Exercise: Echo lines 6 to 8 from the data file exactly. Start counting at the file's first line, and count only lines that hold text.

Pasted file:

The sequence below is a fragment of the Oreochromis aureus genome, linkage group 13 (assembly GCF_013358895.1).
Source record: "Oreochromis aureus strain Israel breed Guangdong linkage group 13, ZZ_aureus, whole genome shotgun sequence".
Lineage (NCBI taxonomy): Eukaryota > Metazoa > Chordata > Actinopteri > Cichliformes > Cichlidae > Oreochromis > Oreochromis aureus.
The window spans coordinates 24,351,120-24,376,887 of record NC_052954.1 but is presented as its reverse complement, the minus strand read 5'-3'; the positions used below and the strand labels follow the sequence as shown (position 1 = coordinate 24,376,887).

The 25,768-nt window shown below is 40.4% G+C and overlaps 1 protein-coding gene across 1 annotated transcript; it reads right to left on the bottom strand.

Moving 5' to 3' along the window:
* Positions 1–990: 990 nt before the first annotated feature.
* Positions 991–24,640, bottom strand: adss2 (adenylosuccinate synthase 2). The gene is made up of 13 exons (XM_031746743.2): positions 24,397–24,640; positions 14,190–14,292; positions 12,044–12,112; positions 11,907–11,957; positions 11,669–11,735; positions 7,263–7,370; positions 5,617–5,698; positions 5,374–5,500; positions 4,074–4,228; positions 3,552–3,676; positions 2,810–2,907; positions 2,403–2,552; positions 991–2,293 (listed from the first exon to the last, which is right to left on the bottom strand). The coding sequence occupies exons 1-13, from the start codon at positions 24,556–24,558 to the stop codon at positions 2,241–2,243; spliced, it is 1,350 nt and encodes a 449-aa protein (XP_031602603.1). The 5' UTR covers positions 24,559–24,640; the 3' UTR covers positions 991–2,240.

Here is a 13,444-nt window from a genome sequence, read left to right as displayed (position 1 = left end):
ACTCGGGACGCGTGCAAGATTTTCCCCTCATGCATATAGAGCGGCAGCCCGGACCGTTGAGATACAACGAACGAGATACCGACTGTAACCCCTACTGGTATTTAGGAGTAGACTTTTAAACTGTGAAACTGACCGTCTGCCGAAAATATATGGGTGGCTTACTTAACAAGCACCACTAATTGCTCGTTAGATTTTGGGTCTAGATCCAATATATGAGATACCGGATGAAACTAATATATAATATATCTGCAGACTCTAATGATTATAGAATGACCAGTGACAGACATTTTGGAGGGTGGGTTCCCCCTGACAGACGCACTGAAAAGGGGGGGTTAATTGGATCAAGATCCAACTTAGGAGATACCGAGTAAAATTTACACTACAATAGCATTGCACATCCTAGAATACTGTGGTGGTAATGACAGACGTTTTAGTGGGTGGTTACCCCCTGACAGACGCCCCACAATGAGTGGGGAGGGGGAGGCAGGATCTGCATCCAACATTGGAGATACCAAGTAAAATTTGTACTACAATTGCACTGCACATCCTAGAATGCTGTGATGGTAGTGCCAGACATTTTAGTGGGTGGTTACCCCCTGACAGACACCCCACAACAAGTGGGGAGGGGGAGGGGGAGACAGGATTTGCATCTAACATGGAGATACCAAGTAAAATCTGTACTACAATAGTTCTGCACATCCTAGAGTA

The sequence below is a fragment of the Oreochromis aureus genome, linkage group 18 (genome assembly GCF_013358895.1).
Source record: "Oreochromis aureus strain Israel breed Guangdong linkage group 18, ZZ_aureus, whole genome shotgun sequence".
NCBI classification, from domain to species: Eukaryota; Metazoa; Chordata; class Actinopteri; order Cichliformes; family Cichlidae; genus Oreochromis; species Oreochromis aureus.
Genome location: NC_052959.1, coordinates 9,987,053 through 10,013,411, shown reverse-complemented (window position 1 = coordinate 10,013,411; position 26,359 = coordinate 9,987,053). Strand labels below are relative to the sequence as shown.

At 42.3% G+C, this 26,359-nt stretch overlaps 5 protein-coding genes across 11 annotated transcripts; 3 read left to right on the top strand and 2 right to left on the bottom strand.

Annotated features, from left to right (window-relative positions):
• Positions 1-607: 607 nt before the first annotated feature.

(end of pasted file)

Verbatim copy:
Moving 5' to 3' along the window:
* Positions 1–990: 990 nt before the first annotated feature.
* Positions 991–24,640, bottom strand: adss2 (adenylosuccinate synthase 2). The gene is made up of 13 exons (XM_031746743.2): positions 24,397–24,640; positions 14,190–14,292; positions 12,044–12,112; positions 11,907–11,957; positions 11,669–11,735; positions 7,263–7,370; positions 5,617–5,698; positions 5,374–5,500; positions 4,074–4,228; positions 3,552–3,676; positions 2,810–2,907; positions 2,403–2,552; positions 991–2,293 (listed from the first exon to the last, which is right to left on the bottom strand). The coding sequence occupies exons 1-13, from the start codon at positions 24,556–24,558 to the stop codon at positions 2,241–2,243; spliced, it is 1,350 nt and encodes a 449-aa protein (XP_031602603.1). The 5' UTR covers positions 24,559–24,640; the 3' UTR covers positions 991–2,240.